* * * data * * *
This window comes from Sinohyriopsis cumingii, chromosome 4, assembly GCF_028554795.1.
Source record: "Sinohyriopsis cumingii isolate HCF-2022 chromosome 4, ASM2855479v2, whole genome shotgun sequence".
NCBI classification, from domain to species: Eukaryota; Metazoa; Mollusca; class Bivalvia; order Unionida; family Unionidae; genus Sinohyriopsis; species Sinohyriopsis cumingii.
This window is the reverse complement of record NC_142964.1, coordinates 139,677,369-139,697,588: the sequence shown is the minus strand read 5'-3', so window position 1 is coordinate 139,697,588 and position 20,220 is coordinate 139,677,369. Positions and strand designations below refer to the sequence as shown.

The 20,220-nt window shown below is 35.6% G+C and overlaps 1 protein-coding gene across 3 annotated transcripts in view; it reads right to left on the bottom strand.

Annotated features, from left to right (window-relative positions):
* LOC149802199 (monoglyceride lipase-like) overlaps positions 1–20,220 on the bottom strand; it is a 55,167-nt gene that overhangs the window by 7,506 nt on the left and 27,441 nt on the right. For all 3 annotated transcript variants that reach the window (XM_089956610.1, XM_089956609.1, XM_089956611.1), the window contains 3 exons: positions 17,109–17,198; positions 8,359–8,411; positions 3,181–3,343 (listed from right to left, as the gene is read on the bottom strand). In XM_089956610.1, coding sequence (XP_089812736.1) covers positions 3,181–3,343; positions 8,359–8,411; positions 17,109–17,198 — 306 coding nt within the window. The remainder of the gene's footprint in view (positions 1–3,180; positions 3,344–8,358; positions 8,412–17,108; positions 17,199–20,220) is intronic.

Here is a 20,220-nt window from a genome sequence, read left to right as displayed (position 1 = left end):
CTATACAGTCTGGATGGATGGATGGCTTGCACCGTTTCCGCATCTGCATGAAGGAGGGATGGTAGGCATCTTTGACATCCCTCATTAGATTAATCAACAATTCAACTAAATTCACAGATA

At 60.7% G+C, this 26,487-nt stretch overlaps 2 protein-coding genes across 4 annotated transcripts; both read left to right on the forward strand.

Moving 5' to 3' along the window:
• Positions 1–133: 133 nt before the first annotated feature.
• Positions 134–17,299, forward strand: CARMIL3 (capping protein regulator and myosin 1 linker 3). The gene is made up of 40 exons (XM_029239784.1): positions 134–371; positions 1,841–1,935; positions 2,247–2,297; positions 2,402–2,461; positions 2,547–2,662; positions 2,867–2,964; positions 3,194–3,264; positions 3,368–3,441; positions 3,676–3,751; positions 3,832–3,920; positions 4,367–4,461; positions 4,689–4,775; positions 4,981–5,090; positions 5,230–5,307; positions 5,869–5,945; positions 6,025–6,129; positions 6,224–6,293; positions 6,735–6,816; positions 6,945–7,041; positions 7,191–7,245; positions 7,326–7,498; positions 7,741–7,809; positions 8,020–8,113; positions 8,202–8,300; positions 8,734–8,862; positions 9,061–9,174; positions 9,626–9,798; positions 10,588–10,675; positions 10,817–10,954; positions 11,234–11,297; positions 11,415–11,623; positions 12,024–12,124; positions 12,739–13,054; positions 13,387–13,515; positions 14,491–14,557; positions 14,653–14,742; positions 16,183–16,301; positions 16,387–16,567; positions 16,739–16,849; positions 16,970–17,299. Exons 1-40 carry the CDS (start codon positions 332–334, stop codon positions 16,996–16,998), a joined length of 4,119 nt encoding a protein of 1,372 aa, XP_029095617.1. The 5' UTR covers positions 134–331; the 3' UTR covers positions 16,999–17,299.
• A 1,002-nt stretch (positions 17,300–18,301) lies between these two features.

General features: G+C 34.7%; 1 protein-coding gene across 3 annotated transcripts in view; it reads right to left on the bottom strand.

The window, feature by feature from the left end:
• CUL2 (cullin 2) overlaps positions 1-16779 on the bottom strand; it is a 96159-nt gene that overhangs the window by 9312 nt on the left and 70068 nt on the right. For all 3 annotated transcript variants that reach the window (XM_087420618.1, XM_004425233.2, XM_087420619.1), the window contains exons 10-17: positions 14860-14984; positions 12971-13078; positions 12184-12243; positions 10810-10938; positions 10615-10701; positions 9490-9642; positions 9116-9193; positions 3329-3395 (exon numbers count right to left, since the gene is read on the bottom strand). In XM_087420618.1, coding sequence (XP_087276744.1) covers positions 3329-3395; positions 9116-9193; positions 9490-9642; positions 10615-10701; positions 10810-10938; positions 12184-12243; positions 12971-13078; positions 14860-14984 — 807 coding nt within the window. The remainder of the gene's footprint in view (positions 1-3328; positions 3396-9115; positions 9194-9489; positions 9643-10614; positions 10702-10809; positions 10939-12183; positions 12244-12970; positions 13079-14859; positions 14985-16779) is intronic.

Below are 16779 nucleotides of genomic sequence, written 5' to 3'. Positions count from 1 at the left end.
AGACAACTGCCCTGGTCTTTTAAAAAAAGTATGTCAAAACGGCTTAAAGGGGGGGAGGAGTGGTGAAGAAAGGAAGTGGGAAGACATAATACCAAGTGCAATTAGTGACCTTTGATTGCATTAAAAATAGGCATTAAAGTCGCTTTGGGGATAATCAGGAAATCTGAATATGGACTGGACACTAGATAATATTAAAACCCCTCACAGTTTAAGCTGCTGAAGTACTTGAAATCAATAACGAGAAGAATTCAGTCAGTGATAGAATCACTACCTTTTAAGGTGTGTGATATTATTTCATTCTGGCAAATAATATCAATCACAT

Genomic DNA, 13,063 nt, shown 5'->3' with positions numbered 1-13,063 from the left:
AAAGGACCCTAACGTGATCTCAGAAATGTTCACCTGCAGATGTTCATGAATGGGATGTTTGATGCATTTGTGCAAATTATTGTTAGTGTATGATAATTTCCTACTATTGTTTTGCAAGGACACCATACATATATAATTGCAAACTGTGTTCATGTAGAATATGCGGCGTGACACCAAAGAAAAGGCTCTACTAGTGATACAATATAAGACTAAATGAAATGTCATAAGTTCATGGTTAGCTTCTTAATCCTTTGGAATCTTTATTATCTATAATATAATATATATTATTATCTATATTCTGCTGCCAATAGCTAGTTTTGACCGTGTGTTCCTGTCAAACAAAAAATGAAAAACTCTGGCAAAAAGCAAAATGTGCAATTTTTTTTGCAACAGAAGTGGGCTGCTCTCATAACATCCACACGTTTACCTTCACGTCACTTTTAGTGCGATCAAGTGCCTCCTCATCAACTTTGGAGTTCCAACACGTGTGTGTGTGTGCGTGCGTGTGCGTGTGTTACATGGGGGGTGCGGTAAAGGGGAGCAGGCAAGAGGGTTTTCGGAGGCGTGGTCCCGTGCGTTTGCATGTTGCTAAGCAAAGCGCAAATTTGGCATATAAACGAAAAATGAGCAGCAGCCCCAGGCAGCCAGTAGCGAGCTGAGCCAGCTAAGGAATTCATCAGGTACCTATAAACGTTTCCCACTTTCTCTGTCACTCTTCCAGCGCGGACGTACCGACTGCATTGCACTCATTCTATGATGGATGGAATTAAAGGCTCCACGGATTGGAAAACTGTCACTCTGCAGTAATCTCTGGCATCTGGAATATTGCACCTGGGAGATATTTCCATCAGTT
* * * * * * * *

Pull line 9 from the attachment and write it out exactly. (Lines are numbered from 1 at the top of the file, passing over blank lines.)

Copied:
CTATACAGTCTGGATGGATGGATGGCTTGCACCGTTTCCGCATCTGCATGAAGGAGGGATGGTAGGCATCTTTGACATCCCTCATTAGATTAATCAACAATTCAACTAAATTCACAGATA